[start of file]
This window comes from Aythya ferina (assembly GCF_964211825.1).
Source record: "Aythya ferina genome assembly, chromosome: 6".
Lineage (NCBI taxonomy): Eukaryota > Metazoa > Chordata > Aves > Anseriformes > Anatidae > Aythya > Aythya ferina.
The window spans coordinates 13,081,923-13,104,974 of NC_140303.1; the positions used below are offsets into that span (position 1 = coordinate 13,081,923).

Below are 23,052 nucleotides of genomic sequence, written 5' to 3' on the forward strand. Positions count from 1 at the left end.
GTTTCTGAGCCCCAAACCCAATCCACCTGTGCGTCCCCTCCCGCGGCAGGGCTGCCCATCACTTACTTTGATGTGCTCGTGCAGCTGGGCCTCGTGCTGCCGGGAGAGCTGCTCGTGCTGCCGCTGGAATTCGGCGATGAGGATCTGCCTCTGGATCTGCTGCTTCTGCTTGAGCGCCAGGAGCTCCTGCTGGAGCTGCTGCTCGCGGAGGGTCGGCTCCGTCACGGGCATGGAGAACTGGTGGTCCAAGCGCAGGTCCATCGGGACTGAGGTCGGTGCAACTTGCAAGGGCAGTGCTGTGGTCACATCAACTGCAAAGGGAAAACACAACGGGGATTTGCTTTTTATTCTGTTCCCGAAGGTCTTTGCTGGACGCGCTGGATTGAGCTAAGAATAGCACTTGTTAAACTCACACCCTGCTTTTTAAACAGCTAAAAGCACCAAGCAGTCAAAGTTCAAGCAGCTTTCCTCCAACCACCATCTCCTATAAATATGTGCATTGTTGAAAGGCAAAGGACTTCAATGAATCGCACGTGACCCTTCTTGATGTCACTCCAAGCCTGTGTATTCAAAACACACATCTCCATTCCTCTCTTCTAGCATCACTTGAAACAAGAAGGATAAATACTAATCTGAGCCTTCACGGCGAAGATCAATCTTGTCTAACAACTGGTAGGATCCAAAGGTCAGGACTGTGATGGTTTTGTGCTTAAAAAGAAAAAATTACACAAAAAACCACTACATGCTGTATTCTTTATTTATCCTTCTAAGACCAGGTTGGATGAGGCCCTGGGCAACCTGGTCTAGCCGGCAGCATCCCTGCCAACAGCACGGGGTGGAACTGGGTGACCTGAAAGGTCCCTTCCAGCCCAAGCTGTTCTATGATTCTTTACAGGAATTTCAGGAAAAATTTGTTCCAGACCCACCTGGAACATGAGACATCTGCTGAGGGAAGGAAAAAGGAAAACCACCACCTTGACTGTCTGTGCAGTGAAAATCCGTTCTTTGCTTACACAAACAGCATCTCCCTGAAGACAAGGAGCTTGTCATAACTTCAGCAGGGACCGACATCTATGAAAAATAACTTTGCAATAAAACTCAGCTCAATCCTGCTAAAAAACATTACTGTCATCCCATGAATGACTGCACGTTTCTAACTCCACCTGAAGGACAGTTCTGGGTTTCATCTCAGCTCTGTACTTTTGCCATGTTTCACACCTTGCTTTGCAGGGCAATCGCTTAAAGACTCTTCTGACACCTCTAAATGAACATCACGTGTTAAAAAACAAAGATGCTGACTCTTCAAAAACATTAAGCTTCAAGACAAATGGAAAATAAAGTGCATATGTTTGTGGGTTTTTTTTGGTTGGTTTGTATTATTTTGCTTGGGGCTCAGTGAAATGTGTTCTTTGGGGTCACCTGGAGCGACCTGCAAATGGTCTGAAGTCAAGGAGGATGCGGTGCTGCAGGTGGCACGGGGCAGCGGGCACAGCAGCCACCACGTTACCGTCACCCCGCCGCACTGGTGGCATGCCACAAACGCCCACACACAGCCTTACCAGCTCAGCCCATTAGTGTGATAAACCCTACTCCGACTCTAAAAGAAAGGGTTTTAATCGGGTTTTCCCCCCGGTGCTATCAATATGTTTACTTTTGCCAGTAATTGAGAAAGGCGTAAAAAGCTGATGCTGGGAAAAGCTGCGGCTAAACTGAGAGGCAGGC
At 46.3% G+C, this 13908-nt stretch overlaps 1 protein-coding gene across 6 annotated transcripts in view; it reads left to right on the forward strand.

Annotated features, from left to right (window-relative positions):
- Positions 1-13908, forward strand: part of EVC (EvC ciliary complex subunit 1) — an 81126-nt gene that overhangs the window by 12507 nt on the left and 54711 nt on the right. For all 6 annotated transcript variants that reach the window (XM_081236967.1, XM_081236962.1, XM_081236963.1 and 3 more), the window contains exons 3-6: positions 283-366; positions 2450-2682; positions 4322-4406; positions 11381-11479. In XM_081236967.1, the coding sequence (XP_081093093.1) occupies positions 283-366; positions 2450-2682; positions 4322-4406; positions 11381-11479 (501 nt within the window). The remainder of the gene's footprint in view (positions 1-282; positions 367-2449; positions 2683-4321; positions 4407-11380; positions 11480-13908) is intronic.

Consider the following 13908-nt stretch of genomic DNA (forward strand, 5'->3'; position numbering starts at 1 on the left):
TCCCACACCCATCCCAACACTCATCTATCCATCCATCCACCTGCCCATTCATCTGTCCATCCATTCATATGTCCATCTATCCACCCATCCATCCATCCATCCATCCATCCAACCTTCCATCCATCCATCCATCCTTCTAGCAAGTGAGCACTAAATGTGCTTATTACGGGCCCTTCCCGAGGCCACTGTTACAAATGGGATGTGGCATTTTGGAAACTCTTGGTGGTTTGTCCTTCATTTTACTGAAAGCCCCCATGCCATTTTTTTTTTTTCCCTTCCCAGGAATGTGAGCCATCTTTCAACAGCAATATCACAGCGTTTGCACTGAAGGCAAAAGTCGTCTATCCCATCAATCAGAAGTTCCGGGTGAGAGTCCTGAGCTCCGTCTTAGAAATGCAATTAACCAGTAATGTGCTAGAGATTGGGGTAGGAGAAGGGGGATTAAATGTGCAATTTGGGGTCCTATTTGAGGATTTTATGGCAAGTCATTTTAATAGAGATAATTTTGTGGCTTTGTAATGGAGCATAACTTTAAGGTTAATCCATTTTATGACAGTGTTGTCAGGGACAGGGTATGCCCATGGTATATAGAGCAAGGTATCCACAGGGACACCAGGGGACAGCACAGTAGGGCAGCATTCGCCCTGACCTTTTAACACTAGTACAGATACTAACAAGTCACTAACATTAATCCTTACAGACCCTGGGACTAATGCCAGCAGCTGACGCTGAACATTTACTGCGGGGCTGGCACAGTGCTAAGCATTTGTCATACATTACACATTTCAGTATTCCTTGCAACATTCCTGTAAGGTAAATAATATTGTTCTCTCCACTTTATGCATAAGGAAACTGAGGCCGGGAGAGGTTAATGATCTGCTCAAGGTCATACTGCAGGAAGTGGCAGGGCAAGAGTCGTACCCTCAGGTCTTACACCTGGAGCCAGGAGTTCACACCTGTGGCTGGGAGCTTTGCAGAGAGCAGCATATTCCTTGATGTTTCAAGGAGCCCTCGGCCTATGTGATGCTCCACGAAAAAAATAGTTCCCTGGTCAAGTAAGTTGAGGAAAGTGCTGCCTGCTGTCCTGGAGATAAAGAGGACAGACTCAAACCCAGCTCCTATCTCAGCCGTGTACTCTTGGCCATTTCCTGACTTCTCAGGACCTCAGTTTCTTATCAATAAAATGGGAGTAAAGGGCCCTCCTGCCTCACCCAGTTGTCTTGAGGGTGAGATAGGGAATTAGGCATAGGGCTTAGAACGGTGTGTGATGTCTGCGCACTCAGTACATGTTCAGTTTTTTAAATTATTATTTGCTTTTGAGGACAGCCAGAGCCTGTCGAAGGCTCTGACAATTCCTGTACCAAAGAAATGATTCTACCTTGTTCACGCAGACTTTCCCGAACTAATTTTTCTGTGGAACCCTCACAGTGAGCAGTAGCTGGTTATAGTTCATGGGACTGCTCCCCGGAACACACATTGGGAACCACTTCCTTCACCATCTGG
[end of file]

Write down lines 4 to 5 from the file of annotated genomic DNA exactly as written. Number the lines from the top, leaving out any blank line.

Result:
The window spans coordinates 13,081,923-13,104,974 of NC_140303.1; the positions used below are offsets into that span (position 1 = coordinate 13,081,923).

Below are 23,052 nucleotides of genomic sequence, written 5' to 3' on the forward strand. Positions count from 1 at the left end.